Today I've the pleasure of interviewing Daniel Polansky, author of the awesome fantasy noir books The Straight Razor Cure and Tomorrow the Killing. Anyone who's read my reviews of his books knows that I'm a bit of a fan-boy, so this is pretty awesome. Welcome, Daniel!
[DP]: Man, an existential question, and me only on my second cup of coffee. Right, well— my name is Daniel Polansky, I grew up in Baltimore, I travel aimlessly, I wrote a book called The Straight Razor Cure that came out last year, and I've got another coming our right now called Tomorrow, The Killing which you should buy and which also makes a great present for birthdays, Christmas, Diwali, funerals, etc.
[MW]: I really enjoyed how well Warden and the city of Rigus complement eachother in terms of their bitterness and their bleak outlook. Which came first to you when you were writing; the character or the world?
[DP]: Well the Warden is very much a reflection of the bleak and somewhat miserable place he was born in, but to answer your question concretely, the character. When I first started writing what became The Straight Razor Cure the only thing I had down with any certainty was the Warden's voice.
[MW]: Do you have any habits that get you in the mood to write in the noir world of Low Town?
[DP]: I drink a pint of vodka and start a fight with the biggest person at the bar. Not really.
[MW]: Have you thought about writing short stories or novellas set in Rigus that follow other characters? A prequel story about Adisu the Damned would be awesome.
[DP]: For me a lot of what makes a secondary world setting interesting is the mystery. If you start shading in all the blank areas, it loses some of what makes it fun. So I guess my answer is I've thought about it a little, but I'd rather have the Warden's adventures seem fresh and exciting, rather than delve deeper into all the nooks and crannies of Rigus.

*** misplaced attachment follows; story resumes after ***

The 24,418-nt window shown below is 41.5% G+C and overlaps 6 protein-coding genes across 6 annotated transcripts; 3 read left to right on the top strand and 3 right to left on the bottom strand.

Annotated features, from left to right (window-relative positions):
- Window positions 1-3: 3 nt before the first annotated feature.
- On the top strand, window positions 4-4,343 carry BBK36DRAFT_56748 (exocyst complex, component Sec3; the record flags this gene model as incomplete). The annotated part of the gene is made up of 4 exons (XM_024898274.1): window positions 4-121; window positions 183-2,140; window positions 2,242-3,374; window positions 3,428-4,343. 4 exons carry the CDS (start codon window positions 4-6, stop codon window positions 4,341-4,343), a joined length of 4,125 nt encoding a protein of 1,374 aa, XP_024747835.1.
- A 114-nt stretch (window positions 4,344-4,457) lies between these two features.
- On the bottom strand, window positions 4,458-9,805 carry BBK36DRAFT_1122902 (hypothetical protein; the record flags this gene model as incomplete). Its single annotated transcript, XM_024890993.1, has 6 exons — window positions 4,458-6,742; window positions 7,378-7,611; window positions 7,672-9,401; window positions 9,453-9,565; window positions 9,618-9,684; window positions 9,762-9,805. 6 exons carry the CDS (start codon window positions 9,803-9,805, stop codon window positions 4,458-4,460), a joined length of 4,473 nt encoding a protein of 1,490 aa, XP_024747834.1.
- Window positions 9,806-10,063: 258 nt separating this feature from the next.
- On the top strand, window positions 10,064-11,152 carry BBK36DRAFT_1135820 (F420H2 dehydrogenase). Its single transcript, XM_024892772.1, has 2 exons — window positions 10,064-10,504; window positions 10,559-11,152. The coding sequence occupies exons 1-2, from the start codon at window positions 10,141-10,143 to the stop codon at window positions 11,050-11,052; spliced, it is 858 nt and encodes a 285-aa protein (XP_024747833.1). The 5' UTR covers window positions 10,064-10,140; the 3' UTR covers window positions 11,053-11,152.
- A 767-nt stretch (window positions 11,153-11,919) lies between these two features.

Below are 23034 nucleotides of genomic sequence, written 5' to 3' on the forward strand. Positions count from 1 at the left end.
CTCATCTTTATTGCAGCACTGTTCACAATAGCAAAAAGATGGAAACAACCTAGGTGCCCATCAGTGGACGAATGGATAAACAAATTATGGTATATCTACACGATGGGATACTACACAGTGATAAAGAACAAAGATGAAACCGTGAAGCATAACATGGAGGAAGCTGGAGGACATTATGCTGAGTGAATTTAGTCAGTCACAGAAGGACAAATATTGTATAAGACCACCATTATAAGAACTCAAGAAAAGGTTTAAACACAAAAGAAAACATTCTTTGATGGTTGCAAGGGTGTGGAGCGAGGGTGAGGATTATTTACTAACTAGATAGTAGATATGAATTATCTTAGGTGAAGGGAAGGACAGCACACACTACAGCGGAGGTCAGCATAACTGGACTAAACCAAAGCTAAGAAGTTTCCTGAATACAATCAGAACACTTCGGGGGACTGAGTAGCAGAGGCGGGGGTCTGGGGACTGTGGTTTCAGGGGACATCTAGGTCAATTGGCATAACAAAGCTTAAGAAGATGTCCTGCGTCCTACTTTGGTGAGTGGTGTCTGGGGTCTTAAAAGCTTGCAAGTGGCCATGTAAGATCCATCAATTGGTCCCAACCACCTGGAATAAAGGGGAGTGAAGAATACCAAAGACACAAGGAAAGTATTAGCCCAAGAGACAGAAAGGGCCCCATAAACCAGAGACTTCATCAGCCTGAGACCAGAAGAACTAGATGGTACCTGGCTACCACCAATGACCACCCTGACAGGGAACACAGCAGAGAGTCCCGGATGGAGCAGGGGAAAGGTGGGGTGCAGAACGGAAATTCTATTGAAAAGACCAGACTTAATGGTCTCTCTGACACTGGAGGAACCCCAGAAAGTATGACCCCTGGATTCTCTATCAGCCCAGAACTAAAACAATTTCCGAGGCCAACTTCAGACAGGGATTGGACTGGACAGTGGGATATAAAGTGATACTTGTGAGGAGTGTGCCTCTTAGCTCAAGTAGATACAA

[MW]: After the stunning reviews of The Straight Razor Cure and Tomorrow the Killing, do you see the story extending further than you first thought, or is there a definite cut off point in your mind?
[DP]: There is a pretty concrete ending. It's nice that people like the book, (though 'stunning reviews' seems a bit over the top (it sounds like something my publicist would say (I don't really have a publicist (I bet this is the first time you've seen an interview with four nested parentheticals, huh?)))) but it doesn't really change what to me is the underlying arc of the story.
[DP]: I have trouble with hints—I think I'm being subtle when in fact I'm giving everything away, and then I get an angry email from my agent. To keep it vague—the questions I haven't answered about the Warden get answered.
[MW]: I can see the Low Town series being picked up and made into an epic noir TV series. When that eventually happens, what cameo part would you want to play?
[MW]: Why stop at one part? In my mind, the Low Town movie is an avant-garde piece ofperformance art, in which I play every role. So for instance, Daniel Polansky, playing the Warden and wearing an overcoat, would punch Daniel Polansky, playing a thug and wearing a suit, and then kiss Daniel Polansky, playing a courtesan and wearing a wig. It would be a big hit, I'm sure.
[MW]: Thanks for stopping by, Daniel!
[DP]: A pleasure on my end